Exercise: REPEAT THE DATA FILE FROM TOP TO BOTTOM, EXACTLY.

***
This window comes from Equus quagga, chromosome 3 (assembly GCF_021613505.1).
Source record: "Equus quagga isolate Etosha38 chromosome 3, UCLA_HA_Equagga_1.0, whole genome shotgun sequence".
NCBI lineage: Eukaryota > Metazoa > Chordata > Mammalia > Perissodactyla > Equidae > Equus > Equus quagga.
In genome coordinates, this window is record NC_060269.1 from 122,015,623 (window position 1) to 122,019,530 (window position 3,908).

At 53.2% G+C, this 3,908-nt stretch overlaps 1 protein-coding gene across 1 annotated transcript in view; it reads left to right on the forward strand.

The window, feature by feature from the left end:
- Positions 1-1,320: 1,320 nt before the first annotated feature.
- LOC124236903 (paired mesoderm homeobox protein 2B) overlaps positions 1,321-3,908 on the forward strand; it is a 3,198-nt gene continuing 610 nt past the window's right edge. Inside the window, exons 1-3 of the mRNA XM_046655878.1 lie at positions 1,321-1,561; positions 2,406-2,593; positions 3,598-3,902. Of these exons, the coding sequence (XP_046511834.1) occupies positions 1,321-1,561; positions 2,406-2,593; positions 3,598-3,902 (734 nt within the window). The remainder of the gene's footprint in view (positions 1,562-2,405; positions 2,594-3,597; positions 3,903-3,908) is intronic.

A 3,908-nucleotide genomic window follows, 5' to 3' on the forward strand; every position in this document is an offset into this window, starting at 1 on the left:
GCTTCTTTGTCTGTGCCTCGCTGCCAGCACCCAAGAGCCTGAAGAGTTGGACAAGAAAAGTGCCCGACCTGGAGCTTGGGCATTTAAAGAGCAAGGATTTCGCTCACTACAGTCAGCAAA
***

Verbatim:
This window comes from Equus quagga, chromosome 3 (assembly GCF_021613505.1).
Source record: "Equus quagga isolate Etosha38 chromosome 3, UCLA_HA_Equagga_1.0, whole genome shotgun sequence".
NCBI lineage: Eukaryota > Metazoa > Chordata > Mammalia > Perissodactyla > Equidae > Equus > Equus quagga.
In genome coordinates, this window is record NC_060269.1 from 122,015,623 (window position 1) to 122,019,530 (window position 3,908).

At 53.2% G+C, this 3,908-nt stretch overlaps 1 protein-coding gene across 1 annotated transcript in view; it reads left to right on the forward strand.

The window, feature by feature from the left end:
- Positions 1-1,320: 1,320 nt before the first annotated feature.
- LOC124236903 (paired mesoderm homeobox protein 2B) overlaps positions 1,321-3,908 on the forward strand; it is a 3,198-nt gene continuing 610 nt past the window's right edge. Inside the window, exons 1-3 of the mRNA XM_046655878.1 lie at positions 1,321-1,561; positions 2,406-2,593; positions 3,598-3,902. Of these exons, the coding sequence (XP_046511834.1) occupies positions 1,321-1,561; positions 2,406-2,593; positions 3,598-3,902 (734 nt within the window). The remainder of the gene's footprint in view (positions 1,562-2,405; positions 2,594-3,597; positions 3,903-3,908) is intronic.

A 3,908-nucleotide genomic window follows, 5' to 3' on the forward strand; every position in this document is an offset into this window, starting at 1 on the left:
GCTTCTTTGTCTGTGCCTCGCTGCCAGCACCCAAGAGCCTGAAGAGTTGGACAAGAAAAGTGCCCGACCTGGAGCTTGGGCATTTAAAGAGCAAGGATTTCGCTCACTACAGTCAGCAAA